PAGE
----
CINCINNATI (AP) — A.J. Green's tiptoe catch along the sideline was so remarkable that his former offensive coordinator couldn't believe he'd done it. Browns coach Hue Jackson threw the challenge flag after the Bengals receiver somehow came down with the ball for a tumbling, 13-yard gain during Cincinnati's 30-16 win last Sunday. The replay videos showed that Green had indeed managed to pull in the ball while getting his toes down inside the white line.
CINCINNATI (AP) — A.J. Green's tiptoe catch along the sideline was so remarkable that his former offensive coordinator couldn't believe he'd done it.
Browns coach Hue Jackson threw the challenge flag after the Bengals receiver somehow came down with the ball for a tumbling, 13-yard gain during Cincinnati's 30-16 win last Sunday. The replay videos showed that Green had indeed managed to pull in the ball while getting his toes down inside the white line.
The 51,710 fans did a collective "ooooh" in admiration as the play was shown on the video board.
Green? Didn't even bother to watch the replay. He knew what he'd done.
"We work on that every day — front foot down, drag the back," Green said matter-of-factly. "If you can get the front foot down, you can get your back one. You practice something enough, it becomes second nature."
Later Sunday in Pittsburgh, Antonio Brown made a similarly astounding sideline catch for a 23-yard gain that helped the Steelers get in range for their winning field goal on the final play against Green Bay. Just like A.J., AB made it look oh-so-easy.
"He's awesome," Steelers linebacker Vince Williams said. "We use that word too loosely. But compared to like professionals, they're not awesome. They're good. He's awesome."
Green and Brown could bring their graceful flair to one of the NFL's nastiest rivalries on Monday night when the Bengals (5-6) host the Steelers (9-2) at Paul Brown Stadium; Brown is questionable with a toe issue. There figures to be a lot of trash talking and after-the-whistle pushing — there always is.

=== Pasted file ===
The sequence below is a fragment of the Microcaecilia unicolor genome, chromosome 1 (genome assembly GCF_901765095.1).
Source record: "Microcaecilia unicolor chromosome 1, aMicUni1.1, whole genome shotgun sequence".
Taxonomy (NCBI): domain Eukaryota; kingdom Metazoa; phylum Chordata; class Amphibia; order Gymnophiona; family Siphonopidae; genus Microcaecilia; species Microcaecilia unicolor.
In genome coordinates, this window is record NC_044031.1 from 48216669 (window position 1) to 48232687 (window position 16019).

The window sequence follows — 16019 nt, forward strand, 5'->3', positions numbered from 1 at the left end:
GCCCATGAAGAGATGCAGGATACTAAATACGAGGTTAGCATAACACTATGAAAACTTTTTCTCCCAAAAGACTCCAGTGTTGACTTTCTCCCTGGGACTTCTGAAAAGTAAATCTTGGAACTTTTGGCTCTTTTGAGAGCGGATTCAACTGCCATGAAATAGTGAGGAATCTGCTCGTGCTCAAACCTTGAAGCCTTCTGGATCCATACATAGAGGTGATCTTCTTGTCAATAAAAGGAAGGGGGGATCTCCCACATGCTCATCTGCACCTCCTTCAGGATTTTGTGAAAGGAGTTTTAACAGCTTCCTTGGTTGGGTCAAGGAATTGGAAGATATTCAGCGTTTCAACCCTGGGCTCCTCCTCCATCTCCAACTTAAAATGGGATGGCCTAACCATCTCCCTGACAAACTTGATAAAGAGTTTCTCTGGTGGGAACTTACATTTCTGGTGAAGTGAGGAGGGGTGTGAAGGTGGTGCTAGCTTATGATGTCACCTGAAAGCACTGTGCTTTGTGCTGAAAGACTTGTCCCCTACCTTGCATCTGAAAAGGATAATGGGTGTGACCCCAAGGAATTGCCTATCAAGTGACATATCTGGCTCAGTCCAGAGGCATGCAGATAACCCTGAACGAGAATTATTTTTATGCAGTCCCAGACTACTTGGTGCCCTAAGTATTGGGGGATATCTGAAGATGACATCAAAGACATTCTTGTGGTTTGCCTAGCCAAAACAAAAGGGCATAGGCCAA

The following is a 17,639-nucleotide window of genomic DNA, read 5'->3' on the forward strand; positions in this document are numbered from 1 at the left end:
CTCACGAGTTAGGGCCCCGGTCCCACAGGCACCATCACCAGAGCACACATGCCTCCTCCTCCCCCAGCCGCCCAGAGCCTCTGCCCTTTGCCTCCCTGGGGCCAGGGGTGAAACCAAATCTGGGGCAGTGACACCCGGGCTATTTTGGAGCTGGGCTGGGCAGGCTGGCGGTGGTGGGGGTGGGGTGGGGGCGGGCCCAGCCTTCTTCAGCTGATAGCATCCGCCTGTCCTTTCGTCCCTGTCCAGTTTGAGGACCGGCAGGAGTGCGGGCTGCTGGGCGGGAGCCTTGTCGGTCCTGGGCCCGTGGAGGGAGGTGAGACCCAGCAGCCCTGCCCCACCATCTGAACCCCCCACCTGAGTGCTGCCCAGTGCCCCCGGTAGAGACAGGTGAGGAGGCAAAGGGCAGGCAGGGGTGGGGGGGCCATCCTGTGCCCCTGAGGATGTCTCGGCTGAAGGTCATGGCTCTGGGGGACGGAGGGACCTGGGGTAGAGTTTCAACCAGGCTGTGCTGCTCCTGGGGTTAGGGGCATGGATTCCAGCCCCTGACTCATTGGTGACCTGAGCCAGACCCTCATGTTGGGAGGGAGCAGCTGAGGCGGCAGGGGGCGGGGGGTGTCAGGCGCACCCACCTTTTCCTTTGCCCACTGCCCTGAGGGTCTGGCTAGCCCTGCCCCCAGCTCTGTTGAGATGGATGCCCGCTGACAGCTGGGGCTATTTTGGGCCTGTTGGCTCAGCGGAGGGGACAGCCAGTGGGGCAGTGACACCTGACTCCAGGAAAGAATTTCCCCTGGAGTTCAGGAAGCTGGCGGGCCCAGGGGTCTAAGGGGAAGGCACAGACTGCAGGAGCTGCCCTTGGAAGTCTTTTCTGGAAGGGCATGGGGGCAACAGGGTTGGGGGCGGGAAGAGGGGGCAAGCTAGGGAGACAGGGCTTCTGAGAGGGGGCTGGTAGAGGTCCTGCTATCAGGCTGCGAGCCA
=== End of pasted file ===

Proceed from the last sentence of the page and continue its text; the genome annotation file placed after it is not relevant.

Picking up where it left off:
And Green and Brown could be trying to decide it with moves that leave everyone wondering: How do they do that?
"Yeah, absolutely," Bengals quarterback Andy Dalton said, referring to his top receiver's fancy footwork. "There's a lot of stuff that A.J. does and it's like, 'Man, there's not many people on this Earth who can do that."
The same goes for Pittsburgh, which is so accustomed to watching Brown work his magic. Brown has made so many incredible catches that it's impossible to rank them.
"It's hard because I see them all the time, but it's still pretty special," quarterback Ben Roethlisberger said.
The Steelers can move one step closer to another AFC North title with a victory Monday, which would be their sixth straight victory in the series. The Bengals have to win to maintain any thought of a playoff berth. The two receivers could have a lot to do with the outcome, even if they don't have huge games.
Brown leads the league with 80 catches and 1,195 yards receiving. Green is tied for 20th with 53 catches and ranks seventh with 809 yards. It's not the numbers that define them as much as their artistry and their impact on every game in some form.
Both command so much attention from defenses that their offenses get plenty of openings elsewhere.
During the Steelers' 29-14 win at Heinz Field on Oct. 22, Green had three catches for 41 yards while Brown had four for 65 — not bad, not great. Green had two catches for 38 yards in his only game against the Steelers last season, when a hamstring injury sidelined him for the rematch. Brown had a total of seven catches for 97 yards in the two games.
Both receivers face familiar defenses that know how to contain them most of the time.
"When you look at (other) games, obviously he's not getting challenged at the line," Bengals cornerback Dre Kirkpatrick said. "He's running freely. When you press him, that's when he seems to have a problem, and that's what I've had success at. He knows I'm going to be hands on."
Even so, it's likely that at least one of them will make a play that leaves everyone wondering: Did he really do that?
"God-given talent, I guess," Green said. "Just blessed to have it."
AP Sports Writer Will Graves in Pittsburgh contributed to this report.